WARNING: This article deals with an account of rape/sexual assault and may be triggering for survivors of abuse.
By MIA FREEDMAN
Let’s say you have a daughter. Or a little sister. And let’s say there was something you could tell her that would dramatically reduce the likelihood of her being sexually assaulted during her lifetime.
Would you tell her?
I would. And I will, when my daughter is old enough for it to be relevant to her.
I’ll tell her that getting drunk when she goes out puts her at a greater risk of danger. All kinds of danger. I’ll tell her that being drunk impairs your judgement, slows your reflexes and dramatically reduces your ability to asses risks and escape from harm.
I’ll tell her that there are opportunistic men out there, evil people who will not hesitate to take advantage of a drunk girl. I’ll tell her that there is a crystal clear connection between alcohol and sexual assault, both for the victim and the perpetrator.
Will I also teach my sons about this connection between alcohol and sexual assault? Sure. I will teach them that binge drinking will obliterate their ability to make good decisions – about getting into cars, getting into fights and having sex.
To me this is common sense and part of my responsibility as a parent. Just like I will warn my kids about wearing their seatbelt and using sunscreen and looking both ways before they cross the road.
But my conversations with my daughter will be different because women are physically more vulnerable to sexual assault than men. I’m not going to pretend that’s not the case. And I’m not going to pretend alcohol isn’t a factor.
So what’s the problem? Some people are angry at the idea of highlighting the link between drinking and sexual assault. Some people insist that when we mention the connection, we are victim blaming. Somehow, in some quarters, the right to get wasted has become a feminist issue and this troubles me greatly.
Let me be clear: sexual assault is never the fault of the victim. Neither is being hit by a drunk driver. The sole person to blame for such crimes is the perpetrator. But teaching girls how to reduce their risk of sexual assault is not the same thing as victim blaming. It’s not. And we must stop confusing the two.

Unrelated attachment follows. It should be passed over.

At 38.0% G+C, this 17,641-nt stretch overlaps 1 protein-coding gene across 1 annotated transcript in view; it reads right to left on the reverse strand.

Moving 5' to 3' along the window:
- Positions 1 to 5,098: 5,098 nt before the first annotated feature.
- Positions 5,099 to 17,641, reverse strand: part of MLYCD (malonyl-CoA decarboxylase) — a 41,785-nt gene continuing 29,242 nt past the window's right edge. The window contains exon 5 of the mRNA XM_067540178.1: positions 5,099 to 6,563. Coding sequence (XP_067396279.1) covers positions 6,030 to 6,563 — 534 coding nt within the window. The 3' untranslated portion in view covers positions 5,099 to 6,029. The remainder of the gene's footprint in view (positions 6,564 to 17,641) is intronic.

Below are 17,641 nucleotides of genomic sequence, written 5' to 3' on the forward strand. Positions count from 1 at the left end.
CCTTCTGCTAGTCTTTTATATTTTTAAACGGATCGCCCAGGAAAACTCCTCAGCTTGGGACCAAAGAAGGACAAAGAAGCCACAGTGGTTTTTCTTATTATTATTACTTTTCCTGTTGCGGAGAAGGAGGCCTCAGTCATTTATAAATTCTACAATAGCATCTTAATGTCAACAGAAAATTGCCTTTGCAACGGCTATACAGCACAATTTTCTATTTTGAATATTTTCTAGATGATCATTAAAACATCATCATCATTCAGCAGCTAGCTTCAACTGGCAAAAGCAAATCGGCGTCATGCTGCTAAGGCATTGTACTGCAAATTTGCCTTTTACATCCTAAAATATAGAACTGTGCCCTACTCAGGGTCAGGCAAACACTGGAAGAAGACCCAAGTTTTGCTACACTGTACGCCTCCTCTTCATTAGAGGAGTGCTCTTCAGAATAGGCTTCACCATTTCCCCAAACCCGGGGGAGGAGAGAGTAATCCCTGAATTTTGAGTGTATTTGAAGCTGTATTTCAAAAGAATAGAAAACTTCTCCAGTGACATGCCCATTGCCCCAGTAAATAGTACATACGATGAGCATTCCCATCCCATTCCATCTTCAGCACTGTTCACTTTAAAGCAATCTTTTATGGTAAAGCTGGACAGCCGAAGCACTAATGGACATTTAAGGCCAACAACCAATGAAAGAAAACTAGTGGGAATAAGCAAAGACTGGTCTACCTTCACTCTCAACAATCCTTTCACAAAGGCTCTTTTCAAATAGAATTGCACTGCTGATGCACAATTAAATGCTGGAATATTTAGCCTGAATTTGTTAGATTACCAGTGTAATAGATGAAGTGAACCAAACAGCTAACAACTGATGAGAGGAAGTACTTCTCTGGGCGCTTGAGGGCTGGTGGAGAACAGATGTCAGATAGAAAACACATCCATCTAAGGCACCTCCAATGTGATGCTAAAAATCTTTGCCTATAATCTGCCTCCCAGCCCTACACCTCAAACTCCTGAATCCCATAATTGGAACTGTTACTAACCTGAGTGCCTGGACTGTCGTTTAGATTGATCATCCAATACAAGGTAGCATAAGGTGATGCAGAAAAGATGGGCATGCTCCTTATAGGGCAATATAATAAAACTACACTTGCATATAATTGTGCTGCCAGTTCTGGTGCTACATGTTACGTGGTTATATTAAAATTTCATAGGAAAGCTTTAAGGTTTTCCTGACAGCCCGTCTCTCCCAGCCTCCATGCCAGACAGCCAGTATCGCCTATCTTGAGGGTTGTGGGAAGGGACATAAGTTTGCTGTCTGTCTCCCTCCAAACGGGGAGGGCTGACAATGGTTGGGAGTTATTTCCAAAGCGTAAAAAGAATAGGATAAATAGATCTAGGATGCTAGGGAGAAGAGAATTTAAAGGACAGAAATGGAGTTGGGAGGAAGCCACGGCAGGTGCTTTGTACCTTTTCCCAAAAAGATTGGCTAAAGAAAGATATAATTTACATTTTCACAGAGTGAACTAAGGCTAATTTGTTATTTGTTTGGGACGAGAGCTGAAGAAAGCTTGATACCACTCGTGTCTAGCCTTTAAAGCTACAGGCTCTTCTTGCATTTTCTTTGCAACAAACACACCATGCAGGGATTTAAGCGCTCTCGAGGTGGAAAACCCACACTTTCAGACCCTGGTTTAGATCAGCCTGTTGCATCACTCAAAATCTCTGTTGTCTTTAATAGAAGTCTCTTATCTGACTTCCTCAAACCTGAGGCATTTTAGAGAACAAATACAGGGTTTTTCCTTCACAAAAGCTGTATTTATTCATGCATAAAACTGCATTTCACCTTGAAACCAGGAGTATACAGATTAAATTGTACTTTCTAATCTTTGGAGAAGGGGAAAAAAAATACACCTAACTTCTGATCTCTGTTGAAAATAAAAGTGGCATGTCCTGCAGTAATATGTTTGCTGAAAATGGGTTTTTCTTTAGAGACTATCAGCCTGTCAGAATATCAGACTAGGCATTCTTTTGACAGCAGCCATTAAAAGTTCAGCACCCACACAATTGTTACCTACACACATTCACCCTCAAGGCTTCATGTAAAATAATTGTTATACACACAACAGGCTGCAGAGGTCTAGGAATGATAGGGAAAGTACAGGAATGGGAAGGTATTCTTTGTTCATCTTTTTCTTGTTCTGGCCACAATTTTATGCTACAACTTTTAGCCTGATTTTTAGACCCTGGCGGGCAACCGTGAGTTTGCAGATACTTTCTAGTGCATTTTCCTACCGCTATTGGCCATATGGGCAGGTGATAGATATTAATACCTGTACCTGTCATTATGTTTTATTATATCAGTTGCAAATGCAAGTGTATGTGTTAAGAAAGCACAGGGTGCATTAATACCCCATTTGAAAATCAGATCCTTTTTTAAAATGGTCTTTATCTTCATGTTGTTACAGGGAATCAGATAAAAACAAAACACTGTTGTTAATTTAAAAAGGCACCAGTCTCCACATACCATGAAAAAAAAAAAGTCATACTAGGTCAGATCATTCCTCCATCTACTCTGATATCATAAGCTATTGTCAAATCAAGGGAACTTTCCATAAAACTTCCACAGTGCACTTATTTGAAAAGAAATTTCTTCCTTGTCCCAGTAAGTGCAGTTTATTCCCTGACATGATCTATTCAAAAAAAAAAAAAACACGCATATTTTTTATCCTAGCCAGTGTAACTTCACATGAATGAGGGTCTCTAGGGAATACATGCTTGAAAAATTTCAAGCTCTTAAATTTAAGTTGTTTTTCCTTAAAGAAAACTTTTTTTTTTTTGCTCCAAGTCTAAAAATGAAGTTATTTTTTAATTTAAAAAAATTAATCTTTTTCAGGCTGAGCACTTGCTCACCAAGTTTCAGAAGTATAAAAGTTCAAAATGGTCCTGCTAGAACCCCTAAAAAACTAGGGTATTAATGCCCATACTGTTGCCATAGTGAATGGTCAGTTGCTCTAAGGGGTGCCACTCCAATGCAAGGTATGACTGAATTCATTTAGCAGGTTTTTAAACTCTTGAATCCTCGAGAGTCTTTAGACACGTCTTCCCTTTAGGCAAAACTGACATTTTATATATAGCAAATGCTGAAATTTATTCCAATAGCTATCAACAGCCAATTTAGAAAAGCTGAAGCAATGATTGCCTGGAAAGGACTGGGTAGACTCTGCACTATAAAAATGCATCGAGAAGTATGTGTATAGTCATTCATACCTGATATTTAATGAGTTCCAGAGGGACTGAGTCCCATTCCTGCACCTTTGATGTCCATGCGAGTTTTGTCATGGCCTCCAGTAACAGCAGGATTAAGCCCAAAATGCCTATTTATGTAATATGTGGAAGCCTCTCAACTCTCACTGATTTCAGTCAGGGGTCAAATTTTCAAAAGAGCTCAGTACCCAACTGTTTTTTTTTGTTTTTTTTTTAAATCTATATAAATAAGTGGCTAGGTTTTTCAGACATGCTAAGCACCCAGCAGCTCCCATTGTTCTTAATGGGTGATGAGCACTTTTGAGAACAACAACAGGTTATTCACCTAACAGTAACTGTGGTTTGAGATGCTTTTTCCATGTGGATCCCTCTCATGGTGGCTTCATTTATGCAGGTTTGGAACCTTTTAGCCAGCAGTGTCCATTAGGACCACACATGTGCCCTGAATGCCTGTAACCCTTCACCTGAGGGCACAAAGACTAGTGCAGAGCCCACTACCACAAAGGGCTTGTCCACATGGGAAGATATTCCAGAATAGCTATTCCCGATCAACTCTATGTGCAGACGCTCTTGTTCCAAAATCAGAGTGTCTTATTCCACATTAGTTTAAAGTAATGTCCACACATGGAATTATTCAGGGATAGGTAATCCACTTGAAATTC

When Slate columnist Emily Yoffe, whose daughter is about to start college, wrote a plea to young women to stop binge drinking because it was increasing their risk of sexual assault, all manner of merry hell rained down upon her head.
No matter that the evidence is compelling, Yoffe cites a 2009 study of campus sexual assault which found that “…by the time they graduate, almost 20 percent of college women will become victims, overwhelmingly of a fellow classmate. More than 80 percent of campus sexual assaults involve alcohol. Frequently both the man and the woman have been drinking.
“Sometimes the woman is the only one drunk and runs into a particular type of shrewd—and sober—sexual predator who lurks where women drink like a lion at a watering hole. For these kinds of men, the rise of female binge drinking has made campuses a prey-rich environment.”
This is not just a college phenomenon, nor an American one.
According to a study into sexual asssault by the Australia Bureau of Statisics: “Victims of sexual assault were more likely to believe alcohol and/or any other substance contributed to the most recent incident they experienced if the offender was a friend (76%). This was significantly higher than the overall proportion of victims of physical assault who believed alcohol and/or any other substance contributed to their most recent incident (59%).